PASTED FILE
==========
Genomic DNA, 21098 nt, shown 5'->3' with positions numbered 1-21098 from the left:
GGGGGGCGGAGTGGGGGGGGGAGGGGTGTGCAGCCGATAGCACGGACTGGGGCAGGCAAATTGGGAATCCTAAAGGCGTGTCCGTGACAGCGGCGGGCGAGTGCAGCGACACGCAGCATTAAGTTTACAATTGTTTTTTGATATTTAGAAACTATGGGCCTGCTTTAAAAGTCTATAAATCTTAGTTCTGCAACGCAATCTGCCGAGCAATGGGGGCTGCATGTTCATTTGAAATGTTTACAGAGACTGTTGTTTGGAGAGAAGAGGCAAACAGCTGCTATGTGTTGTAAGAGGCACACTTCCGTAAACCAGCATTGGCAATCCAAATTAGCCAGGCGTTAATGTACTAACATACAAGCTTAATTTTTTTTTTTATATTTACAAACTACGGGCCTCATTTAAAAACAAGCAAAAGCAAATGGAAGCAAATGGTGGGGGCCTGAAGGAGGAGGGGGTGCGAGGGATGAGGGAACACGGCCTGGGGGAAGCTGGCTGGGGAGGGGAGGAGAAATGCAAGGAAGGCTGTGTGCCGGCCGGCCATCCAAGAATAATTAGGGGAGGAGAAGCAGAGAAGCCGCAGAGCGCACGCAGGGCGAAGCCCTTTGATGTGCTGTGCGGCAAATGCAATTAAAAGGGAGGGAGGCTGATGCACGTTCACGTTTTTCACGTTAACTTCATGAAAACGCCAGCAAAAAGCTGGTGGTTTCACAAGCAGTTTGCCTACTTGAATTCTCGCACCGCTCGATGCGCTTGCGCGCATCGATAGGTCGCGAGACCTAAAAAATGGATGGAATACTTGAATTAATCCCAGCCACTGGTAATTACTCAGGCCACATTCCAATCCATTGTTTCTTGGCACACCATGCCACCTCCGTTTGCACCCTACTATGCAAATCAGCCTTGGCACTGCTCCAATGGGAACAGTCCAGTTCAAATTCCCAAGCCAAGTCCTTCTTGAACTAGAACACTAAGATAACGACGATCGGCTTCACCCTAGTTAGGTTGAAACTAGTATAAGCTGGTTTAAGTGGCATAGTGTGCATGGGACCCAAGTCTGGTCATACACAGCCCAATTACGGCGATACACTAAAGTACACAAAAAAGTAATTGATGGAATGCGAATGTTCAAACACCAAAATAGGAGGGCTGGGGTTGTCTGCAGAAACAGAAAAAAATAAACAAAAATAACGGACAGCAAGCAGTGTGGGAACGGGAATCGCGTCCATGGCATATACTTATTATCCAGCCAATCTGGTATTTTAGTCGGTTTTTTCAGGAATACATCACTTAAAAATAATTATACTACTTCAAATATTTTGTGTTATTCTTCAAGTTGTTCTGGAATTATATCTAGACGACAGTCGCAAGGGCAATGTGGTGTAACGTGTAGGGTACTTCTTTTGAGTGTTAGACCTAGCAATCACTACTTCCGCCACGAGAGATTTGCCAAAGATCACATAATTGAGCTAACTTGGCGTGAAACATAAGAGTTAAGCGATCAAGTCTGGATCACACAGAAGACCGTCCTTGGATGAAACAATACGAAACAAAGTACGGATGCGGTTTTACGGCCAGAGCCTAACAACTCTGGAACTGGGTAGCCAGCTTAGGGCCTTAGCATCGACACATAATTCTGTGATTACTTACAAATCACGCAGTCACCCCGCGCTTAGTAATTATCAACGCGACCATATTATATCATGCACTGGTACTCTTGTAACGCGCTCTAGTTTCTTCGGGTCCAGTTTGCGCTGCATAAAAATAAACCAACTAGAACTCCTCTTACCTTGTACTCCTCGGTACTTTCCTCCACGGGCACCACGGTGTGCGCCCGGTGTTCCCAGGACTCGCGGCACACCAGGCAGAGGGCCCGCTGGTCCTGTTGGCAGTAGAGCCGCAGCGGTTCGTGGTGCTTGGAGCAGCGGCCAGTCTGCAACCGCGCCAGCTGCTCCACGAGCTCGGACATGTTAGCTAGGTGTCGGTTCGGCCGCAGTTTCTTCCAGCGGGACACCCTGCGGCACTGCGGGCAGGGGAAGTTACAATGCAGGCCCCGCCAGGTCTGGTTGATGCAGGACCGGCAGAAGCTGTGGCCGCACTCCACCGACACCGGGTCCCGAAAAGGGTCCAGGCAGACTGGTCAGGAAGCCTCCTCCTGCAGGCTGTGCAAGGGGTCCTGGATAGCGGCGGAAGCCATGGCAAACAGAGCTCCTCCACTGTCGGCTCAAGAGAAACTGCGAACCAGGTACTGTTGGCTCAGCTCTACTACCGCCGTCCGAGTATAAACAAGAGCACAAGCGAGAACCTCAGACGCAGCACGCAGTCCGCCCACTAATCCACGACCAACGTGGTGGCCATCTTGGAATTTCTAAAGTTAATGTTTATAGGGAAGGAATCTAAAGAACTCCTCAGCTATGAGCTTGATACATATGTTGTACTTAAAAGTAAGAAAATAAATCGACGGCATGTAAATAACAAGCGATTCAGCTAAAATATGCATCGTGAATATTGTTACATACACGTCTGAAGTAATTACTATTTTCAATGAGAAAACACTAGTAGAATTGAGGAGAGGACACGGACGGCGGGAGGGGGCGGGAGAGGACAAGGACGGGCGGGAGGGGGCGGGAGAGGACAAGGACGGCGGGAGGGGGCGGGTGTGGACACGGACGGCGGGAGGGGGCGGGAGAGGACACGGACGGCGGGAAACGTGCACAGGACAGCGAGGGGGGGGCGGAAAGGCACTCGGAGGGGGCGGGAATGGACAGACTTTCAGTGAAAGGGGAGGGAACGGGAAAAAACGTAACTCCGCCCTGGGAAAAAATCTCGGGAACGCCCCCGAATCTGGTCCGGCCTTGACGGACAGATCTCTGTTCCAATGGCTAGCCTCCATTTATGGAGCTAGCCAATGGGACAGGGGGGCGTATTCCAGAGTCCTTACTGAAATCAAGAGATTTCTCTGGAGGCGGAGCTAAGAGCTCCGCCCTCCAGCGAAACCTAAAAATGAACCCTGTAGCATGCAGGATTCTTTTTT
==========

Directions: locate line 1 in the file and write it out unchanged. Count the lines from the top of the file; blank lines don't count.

Genomic DNA, 21098 nt, shown 5'->3' with positions numbered 1-21098 from the left: